2 articles Tag sadness

How to Help Someone You Love Who is Suffering from Depression

With 1 in 4 individuals living in the UK suffering from a mental illness, it is likely that someone in your family or friends group is one of those people. From depression to border-line personality disorder, there is always one recurring factor that must be remembered. Seek help. The more support within a sufferer’s life, the less pressurised they feel to wallow in their irrational shame and isolation.

By reading this article, I hope to enlighten your world with ways in which you can help those in your life coping with depression. But don’t worry if they don’t reach out to you immediately. Something with such a mind-numbing pain attached can often take the person time to understand and cope with it themselves.

Understanding Depression

The first step to caring for those you love is through understanding the illness itself. Without the knowledge of how the illness is affecting them and others, there is no real relevant way that you can help. However, as each individual has their own experience of depressive symptoms, it is advised to let them explain how they feel first. Once this has been established, then you can begin to cushion the impact for them. For example, if they feel as though they are isolated from the world and this is creating an overt sense of depression, then make them aware that you are always available for company or even a simple cup of tea.

Despite this, people with mental illnesses also tend to value their time alone to reflect and get to know themselves, so you should definitely avoid any form of smothering.  Nevertheless, with a gentle reminder that you are there for them, this can go a long way.

Another way in which you can help your loved one is through the boosting of their low self-esteem. With depression, it is almost guaranteed that the way in which they feel about themselves is fairly negative. But if you want to care for them, then reinforcing a cycle of positivity can help with this. So, if they have decided to get out of bed, or are looking more cheerful on those better days, then don’t forget to remind them of this. With the occasional complimentary comment, you can help to break their negative thought pattern, reminding them that they always have been, and of course always will be a beautiful person.

Don’t Make It All About You and Your Experiences… Just Let Them Talk

If you also suffer from depression yourself, I am sure you are aware that there is nothing worse than people smothering you with their stories of how they overcame their illness. In one way, they probably believe that by telling you about their experiences, this will automatically benefit you; however, it doesn’t. As I’ve mentioned before, each individual person suffers from their own specific depressive symptoms, meaning that just because you’ve overcome your illness, by following the same path they can too. This is a common mistake and can often make those being talked at feel insignificant and overwhelmed.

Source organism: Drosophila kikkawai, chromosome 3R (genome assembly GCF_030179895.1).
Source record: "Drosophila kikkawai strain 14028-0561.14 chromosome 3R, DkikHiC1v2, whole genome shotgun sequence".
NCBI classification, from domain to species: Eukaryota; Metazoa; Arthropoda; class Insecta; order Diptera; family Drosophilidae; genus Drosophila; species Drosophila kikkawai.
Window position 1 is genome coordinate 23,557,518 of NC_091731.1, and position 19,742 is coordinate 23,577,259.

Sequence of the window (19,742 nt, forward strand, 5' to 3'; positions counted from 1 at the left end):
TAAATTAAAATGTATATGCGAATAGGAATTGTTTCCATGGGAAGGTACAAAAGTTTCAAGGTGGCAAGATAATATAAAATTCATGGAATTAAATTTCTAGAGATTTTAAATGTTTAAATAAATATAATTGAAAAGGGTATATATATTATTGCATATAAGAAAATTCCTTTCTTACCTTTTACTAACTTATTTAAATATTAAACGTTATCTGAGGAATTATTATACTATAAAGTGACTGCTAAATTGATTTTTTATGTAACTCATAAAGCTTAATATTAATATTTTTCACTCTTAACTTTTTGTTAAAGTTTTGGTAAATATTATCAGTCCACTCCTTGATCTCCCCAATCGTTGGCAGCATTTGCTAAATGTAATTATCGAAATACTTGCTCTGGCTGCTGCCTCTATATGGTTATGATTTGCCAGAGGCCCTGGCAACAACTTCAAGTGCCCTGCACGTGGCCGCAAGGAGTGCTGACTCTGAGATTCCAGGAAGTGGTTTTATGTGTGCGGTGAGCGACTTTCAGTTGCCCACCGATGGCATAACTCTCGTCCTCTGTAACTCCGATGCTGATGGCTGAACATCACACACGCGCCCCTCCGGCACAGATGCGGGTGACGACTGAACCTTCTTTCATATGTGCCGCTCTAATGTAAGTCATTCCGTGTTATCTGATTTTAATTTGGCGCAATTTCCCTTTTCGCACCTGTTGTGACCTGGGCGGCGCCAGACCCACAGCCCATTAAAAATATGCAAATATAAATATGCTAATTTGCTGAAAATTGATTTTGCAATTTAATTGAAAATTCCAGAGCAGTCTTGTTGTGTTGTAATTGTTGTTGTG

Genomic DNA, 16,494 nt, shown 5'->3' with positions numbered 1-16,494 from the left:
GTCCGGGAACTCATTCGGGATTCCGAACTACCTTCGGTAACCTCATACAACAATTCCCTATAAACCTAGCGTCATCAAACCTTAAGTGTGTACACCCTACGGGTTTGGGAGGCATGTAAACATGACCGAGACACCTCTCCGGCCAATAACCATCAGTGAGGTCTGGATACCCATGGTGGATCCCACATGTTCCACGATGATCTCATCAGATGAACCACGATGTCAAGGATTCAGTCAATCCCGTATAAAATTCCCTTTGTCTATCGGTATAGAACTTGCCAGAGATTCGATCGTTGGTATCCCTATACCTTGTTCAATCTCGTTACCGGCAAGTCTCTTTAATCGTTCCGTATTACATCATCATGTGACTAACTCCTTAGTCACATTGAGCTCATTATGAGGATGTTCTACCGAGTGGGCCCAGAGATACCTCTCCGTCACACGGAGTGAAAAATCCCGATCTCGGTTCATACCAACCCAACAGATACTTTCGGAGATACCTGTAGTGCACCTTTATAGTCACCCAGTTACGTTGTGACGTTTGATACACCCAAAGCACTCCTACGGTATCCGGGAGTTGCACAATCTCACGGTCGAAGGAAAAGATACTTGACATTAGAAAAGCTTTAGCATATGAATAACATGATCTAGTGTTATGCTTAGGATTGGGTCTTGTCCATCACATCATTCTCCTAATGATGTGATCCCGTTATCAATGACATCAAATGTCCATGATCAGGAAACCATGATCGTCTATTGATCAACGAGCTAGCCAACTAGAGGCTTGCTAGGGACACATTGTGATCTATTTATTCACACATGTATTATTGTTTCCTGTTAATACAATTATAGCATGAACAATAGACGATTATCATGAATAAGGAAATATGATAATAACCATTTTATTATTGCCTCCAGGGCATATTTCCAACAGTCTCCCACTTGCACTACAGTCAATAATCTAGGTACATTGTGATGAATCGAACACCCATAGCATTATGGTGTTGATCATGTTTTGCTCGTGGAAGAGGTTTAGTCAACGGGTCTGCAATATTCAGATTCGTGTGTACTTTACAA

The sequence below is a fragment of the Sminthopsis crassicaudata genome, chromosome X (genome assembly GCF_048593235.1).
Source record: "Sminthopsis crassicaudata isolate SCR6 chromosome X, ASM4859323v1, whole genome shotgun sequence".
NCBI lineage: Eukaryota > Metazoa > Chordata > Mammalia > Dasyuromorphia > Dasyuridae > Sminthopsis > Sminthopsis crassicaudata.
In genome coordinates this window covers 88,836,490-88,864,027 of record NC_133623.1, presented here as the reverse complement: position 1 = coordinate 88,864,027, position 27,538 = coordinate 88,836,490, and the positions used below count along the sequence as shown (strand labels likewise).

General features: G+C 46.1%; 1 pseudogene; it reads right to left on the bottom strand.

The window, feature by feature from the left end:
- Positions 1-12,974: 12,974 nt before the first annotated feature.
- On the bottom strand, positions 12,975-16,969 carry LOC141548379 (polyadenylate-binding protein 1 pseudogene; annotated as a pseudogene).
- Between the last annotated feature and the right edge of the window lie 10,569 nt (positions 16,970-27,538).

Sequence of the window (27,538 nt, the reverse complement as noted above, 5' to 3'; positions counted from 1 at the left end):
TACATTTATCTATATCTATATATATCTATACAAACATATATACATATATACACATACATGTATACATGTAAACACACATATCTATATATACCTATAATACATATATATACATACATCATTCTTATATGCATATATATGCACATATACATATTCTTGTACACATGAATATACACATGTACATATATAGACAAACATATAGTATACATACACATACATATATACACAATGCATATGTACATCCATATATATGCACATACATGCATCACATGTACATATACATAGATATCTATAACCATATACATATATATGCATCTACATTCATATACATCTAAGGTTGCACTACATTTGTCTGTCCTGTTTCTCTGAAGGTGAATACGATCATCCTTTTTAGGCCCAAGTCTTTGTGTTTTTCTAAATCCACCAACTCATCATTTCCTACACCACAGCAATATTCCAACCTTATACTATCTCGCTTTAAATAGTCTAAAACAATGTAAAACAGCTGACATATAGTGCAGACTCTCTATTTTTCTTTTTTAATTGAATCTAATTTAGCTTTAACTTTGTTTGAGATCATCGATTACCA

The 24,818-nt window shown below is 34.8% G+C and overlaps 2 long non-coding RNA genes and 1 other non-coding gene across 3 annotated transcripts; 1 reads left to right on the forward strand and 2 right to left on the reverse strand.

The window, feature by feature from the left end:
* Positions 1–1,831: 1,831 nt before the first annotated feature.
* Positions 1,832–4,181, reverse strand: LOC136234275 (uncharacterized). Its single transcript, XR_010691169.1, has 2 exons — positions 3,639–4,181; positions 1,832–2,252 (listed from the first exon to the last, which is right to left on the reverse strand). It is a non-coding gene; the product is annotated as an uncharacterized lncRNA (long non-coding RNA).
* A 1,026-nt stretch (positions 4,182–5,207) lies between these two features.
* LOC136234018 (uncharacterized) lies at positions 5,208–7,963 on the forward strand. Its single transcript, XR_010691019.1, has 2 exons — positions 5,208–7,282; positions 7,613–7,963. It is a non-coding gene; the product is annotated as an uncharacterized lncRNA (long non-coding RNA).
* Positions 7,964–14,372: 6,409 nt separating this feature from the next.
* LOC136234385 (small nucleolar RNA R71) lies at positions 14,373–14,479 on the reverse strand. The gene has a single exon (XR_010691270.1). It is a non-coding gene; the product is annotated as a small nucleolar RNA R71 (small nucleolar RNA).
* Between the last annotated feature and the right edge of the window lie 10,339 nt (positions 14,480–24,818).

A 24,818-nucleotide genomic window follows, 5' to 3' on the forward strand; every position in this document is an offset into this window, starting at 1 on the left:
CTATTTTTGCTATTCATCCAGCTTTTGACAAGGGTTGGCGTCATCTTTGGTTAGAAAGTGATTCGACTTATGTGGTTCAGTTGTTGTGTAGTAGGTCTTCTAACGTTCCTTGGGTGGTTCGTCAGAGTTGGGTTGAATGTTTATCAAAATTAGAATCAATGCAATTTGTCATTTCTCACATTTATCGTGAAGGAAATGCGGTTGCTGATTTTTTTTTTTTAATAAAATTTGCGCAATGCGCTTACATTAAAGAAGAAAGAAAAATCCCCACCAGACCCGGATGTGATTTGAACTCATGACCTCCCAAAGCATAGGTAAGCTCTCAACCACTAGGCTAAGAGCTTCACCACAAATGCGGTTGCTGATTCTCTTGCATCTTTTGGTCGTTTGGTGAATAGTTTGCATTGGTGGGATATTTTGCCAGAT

The first step to success in this area is to make it obvious that you are available to talk. By extending this invitation, this then provides them with the opportunity to accept whenever they feel comfortable and ready to open up. As the first discussion can be overpowering, then you must be prepared for tears and snotty messes; but once they come to terms with their depression, and accept that they need help, then it can only go up from there. It is also important to remember that often when people discuss their mental illness, they feel ashamed of their ‘weaknesses’. However, as a stigma that needs to be destroyed, you must make them aware that it is okay to feel down. It is the recovery and learning to love yourself that is important. By doing so, you’ll reinforce this significantly important mantra: Your mental illness does not define you!

Every Little Helps

A further method support is to reinforce the importance of maintaining their typical everyday schedule. When suffering from depression, an ordinary routine can often become overwhelming, causing isolation and sadness to consume them as you feel as though they cannot leave their bed. This can often lead to difficulties regarding money, especially if they convince themselves that going into work is not an option. However, by contacting advice services such as Mental Health and Money Advice, professionals who understand will be able to create a plan of guidance and offer you services into how to help someone with poor mental health with their expenses.